Yesterday's entry was on a letter from Carole Lombard and Clark Gable to MGM publicist Otto Winkler and wife Jill thanking them for the roses they had received for Christmas 1941...less than three weeks before Carole and Otto would die in a plane crash. (Above is Winkler with the Gables on March 30, 1939, the day after the Arizona wedding he'd accompany them to and back. Below, Otto and Clark are shown at MGM in 1937.)
At it turns out, that wasn't the first floral correspondence between Lombard and Winkler. She had turned 33 on Oct. 6, while concluding a pheasant hunting trip with Clark in South Dakota. (In her autobiography "Playing the Field," Facebook friend Mamie Van Doren -- then a child named Joan Olander -- recalls seeing the Gables arrive at the Sioux Falls airport. Some 17 years later, Van Doren would act with Gable in "Teacher's Pet.") When the couple came home a few days later, she was greeted with a birthday gift from the Winklers:
Upon arriving home on October 11, Carole composed this "thank you" letter:
"Dear Otto & Jill,
You two are terribly sweet to send over the beautiful roses.
Thank you darling's.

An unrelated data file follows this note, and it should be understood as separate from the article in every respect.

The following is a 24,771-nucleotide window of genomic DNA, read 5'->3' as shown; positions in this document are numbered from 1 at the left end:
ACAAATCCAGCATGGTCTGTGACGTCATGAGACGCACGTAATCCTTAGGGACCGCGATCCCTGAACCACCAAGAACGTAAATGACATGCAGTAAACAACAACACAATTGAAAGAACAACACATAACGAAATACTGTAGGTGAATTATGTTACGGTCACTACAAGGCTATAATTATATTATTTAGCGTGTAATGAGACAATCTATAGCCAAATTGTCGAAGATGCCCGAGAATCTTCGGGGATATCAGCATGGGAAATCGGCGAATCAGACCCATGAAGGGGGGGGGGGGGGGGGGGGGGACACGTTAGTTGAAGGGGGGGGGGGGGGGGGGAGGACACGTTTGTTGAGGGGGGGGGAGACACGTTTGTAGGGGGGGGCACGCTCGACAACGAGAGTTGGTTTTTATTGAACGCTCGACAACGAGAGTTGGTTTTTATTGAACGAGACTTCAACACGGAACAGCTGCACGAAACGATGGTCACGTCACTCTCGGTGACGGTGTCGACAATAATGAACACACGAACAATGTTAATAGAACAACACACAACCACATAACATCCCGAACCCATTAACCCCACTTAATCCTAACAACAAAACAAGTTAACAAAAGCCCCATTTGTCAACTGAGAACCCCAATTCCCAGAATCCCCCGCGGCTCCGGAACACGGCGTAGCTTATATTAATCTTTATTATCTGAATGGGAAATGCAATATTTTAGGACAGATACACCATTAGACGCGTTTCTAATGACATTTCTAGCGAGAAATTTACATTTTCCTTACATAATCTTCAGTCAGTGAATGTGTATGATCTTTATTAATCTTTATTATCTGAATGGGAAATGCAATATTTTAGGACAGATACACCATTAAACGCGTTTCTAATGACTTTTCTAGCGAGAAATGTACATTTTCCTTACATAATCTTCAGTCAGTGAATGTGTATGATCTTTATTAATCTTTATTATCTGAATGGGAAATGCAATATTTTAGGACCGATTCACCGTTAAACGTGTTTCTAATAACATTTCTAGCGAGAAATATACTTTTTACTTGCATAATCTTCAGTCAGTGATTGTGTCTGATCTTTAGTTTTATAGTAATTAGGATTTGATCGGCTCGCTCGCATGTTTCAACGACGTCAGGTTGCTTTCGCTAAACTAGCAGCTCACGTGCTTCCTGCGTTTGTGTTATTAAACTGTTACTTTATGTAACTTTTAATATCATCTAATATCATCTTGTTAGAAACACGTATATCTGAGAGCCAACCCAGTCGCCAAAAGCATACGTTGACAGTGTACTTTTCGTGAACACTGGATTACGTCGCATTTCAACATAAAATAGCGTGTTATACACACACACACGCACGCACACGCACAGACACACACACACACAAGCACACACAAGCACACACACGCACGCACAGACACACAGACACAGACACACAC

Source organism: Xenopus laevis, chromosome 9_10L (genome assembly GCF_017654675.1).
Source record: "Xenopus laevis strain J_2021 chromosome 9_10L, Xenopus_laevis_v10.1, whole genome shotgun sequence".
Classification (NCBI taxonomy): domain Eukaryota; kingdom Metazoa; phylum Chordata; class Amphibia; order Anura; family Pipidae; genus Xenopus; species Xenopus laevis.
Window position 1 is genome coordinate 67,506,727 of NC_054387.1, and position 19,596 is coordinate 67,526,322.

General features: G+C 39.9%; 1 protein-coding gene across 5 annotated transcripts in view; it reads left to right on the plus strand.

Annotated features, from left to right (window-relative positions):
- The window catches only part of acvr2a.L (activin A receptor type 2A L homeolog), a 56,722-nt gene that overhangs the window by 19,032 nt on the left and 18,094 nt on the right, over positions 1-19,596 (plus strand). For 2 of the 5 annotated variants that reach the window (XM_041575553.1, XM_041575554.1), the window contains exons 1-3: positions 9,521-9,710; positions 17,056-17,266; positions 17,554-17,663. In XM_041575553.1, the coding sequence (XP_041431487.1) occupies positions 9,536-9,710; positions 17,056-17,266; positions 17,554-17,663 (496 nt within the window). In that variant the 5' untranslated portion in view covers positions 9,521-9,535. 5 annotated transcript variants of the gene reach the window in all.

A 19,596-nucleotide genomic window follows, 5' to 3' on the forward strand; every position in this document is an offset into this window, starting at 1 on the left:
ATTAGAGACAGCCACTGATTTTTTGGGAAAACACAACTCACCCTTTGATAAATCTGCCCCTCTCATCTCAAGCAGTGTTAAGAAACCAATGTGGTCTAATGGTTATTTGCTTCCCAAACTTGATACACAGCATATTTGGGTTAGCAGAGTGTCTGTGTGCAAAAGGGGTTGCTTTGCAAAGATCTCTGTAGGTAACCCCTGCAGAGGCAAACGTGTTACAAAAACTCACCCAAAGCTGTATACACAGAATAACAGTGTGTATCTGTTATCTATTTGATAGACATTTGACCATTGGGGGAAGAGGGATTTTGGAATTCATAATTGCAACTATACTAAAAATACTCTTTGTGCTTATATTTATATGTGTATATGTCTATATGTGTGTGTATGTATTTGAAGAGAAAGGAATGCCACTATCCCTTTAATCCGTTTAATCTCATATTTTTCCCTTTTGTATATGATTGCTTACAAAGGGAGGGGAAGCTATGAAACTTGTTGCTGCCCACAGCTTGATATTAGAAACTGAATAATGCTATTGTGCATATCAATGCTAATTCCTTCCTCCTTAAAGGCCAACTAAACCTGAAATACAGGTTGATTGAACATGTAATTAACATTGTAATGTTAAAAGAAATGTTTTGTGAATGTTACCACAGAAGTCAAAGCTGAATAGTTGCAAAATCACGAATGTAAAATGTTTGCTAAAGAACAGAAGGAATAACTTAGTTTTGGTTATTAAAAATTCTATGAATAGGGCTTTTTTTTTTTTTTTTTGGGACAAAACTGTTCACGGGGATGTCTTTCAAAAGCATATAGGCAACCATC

Some lessons from this letter and the one sent a few months later:
* This almost was certainly written by Lombard. The green ink is a hint.
* Any doubt that the Winklers resided at 1106 North Wilton Place -- some blocks north of where Carole lived with her brothers and mother during much of the 1920s and into 1930 -- should end with this. The 1106 address, near Santa Monica Boulevard, would have been considered "Hollywood."
* Okay, so Lombard shouldn't have put an apostrophe in "darlings." She wasn't known as a great speller, and in her haste to get this out messed up her punctuation, too. (If you're out there, Carole, we kid out of love.)
* The defense themes of the postage and stamp are a reminder that the U.S., concerned with global conflict, already was preparing for mobilization.
All this, and yesterday's material, is courtesy of Brian Lee Anderson, who has done a superlative job in recent months of gathering Lombard material. There's a reason for it all -- he's putting together a book on the final few months of Carole's life, and it should be a fascinating volume.